As a counter-reaction to UASF, some big-blockers introduced the counter-concept of a "User Activated Hard Fork" - but it was considered as a backup-plan should SegWit2X fail. In a surprise move by the end of July, Bitcoin Cash was released. Due to strong two-way replay barriers and rebranding (not completely successful, many small-blockers insist on calling it "bcash", and the chosen symbol BCC was already taken by some other alt-coin, hence there is still some confusion on weather to use BCC, BC, BTCC, BCH or other symbol for it), it was a clean and controlled coin fork.
In the spirit of the Hong Kong agreement, some moderates again suggested the best path forward would be both a 2X block size increase and SegWit activation. A "New York Agreement" was signed, participants would support "SegWit2X" - segwit first, block size increase three months later. Miners representing almost 90% of the hash rate signed the agreement, as did several exchanges and other significant participants. More than 90% of the miners flagged initial support for the agreement. SegWit2X got sufficient support fast enough that the BIP-148 coinsplit was averted - at least as for now. Currently the hardliners supporting BIP-148 seems pretty ignorant about the 2X-part.
The 2X-part of SegWit2X.
Sometime in late October or early November, the 2X-part of SegWit2X is supposed to happen - miners will start mining blocks bigger than 1 MB. As of writing, the small-blockers don't accept any block size increase. With the current trajetory, a coin split will happen.
Scenario 1: Small-blockers will maroon themselves to a desolate island, SegWit2X will be bitcoin
If more than 90% of the miners (by hash power) and almost all major exchanges and wallet providers will opt for the SegWit2X-path, while the small-blockers refuse to accept bigger blocks, then ... bitcoin will continue working for ordinary folks, and it will stop working for the small-blockers. With less than ten percent of miners supporting the small-block-chain, there will be several hours between each block. With no replay barriers, those blocks will most likely be full of ordinary bitcoin transactions. Also, this small minority of miners will have a hard time converting their mining income to fiat, which they need for paying the power bills - most likely the small minority will give up mining on the small-block-chain, and rather prioritize the big-block-chain.
It seems strange that some small-blockers will opt for this obviously failing path - but lots of small-blockers are getting feedback almost exclusively from their own echo-chamber, they are telling themselves over and over that they are right and everyone else is wrong. Groupthink at it's worse. Also, they have nothing at stake, they don't feel any direct costs or expenses by sticking to their principles. Their bitcoins are still safe, and they can easily sell their SegWit2X-coins.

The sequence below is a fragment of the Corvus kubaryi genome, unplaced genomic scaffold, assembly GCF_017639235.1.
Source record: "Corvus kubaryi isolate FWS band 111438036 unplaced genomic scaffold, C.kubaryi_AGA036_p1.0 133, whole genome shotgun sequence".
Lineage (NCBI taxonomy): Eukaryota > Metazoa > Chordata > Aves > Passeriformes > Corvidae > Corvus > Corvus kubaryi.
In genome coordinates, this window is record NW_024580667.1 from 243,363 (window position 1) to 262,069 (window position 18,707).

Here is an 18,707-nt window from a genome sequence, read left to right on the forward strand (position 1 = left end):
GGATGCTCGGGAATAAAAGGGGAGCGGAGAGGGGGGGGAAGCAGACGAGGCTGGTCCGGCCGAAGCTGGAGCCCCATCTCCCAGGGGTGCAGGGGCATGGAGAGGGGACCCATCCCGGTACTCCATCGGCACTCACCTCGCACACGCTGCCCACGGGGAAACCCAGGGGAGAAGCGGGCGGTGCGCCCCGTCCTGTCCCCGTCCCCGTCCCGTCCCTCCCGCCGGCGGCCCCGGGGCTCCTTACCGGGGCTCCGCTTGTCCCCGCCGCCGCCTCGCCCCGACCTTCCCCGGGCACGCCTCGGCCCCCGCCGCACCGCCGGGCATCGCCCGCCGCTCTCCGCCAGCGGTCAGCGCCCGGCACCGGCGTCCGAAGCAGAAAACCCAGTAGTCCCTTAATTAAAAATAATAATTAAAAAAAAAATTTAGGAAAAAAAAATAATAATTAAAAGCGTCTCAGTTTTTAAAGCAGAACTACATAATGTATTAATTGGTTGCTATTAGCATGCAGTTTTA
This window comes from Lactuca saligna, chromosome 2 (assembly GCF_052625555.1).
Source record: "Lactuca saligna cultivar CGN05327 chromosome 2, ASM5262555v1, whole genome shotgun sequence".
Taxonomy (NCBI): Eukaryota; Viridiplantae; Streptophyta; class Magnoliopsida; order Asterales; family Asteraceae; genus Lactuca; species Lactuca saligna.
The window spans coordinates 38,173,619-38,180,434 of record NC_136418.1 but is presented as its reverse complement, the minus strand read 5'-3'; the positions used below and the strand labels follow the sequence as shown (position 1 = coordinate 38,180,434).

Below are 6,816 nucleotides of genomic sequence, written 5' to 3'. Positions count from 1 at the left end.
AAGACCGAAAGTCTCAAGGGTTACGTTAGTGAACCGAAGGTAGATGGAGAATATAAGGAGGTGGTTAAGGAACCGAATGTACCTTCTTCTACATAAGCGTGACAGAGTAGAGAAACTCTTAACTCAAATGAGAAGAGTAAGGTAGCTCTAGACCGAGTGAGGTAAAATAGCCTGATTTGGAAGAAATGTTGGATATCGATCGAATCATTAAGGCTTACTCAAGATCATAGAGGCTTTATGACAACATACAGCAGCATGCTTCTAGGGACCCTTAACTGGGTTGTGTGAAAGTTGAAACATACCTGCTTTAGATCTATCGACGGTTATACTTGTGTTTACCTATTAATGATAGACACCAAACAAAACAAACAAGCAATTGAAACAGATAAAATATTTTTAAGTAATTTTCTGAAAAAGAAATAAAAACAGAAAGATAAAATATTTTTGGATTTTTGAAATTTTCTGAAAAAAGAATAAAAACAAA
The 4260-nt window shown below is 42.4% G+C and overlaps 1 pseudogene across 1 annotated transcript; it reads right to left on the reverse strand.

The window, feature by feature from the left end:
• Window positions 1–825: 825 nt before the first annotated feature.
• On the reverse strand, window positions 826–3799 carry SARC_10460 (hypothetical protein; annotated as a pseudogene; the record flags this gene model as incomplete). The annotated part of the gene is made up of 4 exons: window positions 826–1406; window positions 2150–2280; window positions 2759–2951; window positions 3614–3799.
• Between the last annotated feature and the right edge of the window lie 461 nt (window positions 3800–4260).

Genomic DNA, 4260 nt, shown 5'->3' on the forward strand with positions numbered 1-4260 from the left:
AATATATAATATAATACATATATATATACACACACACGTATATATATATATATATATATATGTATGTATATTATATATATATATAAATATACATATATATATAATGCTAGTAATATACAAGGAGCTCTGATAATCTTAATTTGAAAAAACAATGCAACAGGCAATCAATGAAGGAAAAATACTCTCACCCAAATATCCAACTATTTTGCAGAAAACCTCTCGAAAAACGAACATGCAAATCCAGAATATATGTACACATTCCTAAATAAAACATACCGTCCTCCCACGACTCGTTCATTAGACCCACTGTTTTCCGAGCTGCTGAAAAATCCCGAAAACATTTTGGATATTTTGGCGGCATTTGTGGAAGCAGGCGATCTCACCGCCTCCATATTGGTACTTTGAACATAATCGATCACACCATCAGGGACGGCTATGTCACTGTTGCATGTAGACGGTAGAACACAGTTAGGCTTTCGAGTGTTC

The existance of lots of nodes denying to propagate transactions, and lots of bitcoiners insisting that the stalled small-block-chain is the only valid bitcoin chain will cause confusion, and it may hold the market back slightly, but except for that, no major harm. This seems to be one of the better scenarios.
In the best-case scenario, Bitcoin Core will implement support for SegWit2X, and only the most extreme small-blockers will still try to stick to the 1X-branch. Another potential outcome is that Bitcoin Core will simply become irrelevant. Most contributing developers will move over to the btc1 software fork, which will be the new reference implementation. The real effect of such a software fork is really to replace the maintainers or lead-developers of the software package. It happens with great success from time to time, for instance when the XFree86-project was superceded by the X.Org-fork.
Scenario 2: There will be a clean split
Just like the big-blockers made their Bitcoin Cash currency, the small-blockers will make a Bitcoin Core currency - while the SegWit2X-coin will be the de-facto Bitcoin. The split will be clean and without problems.
Small-blockers are (for good reasons) concerned about mining centralization - there has been proposals for changing the Proof-of-Work algorithm, a move that could potentially make the current mining hardware obsolete. Changing the proof-of-work needs to be done in a hard fork, and when doing a hard fork it's technically easy to also implement replay barriers. I believe that with such drastic measures, exchanges will deem the hard-forked coin as an altcoin and press on for replay barriers.
This probably wouldn't be the worst scenario. The big-blockers will have their Bitcoin Cash to play with, the small-blockers will have their Bitcoin Core, without capacity problems simply because there won't be that many transactions - for the rest of the world, including laymen and business, the SegWit2X-coin will be the Bitcoin. Big- and smallblockers wanting to do business with the rest of the world (and probably, with each other) will simply have to sell their altcoins on an exchange for bitcoins before transacting.
Scenario 3: There will be a messy split
With most of the big-blockers supporting Bitcoin Cash and significant hash power "defecting" to the Bitcoin Cash chain, the pressure on the 2X-part has been somehow reduced. It may also make it easier for miners sympathising with the small-blockers to defect the NYA agreement. We may get into a situation where there is significant hash power on both sides of the fork. It won't be easy to transact on the 1X-block though, with no replay barriers most transactions will probably hit both chains. It won't be easy to transact on neither chain, but in particular the 1X-chain will require extraordinary high fees for the transactions.
With no replay barriers and both sides of the fork insisting that their Bitcoin is the only true Bitcoin / BTC / XBT, this will be a very messy situation. I believe it will result in market price crash of Bitcoin and lots of money leaving crypto in general. There is so much money at stake, this seems the most unlikely scenario. Particularly exchanges probably will take a stand and (as before) demand replay barriers and ensure there will be a branding difference.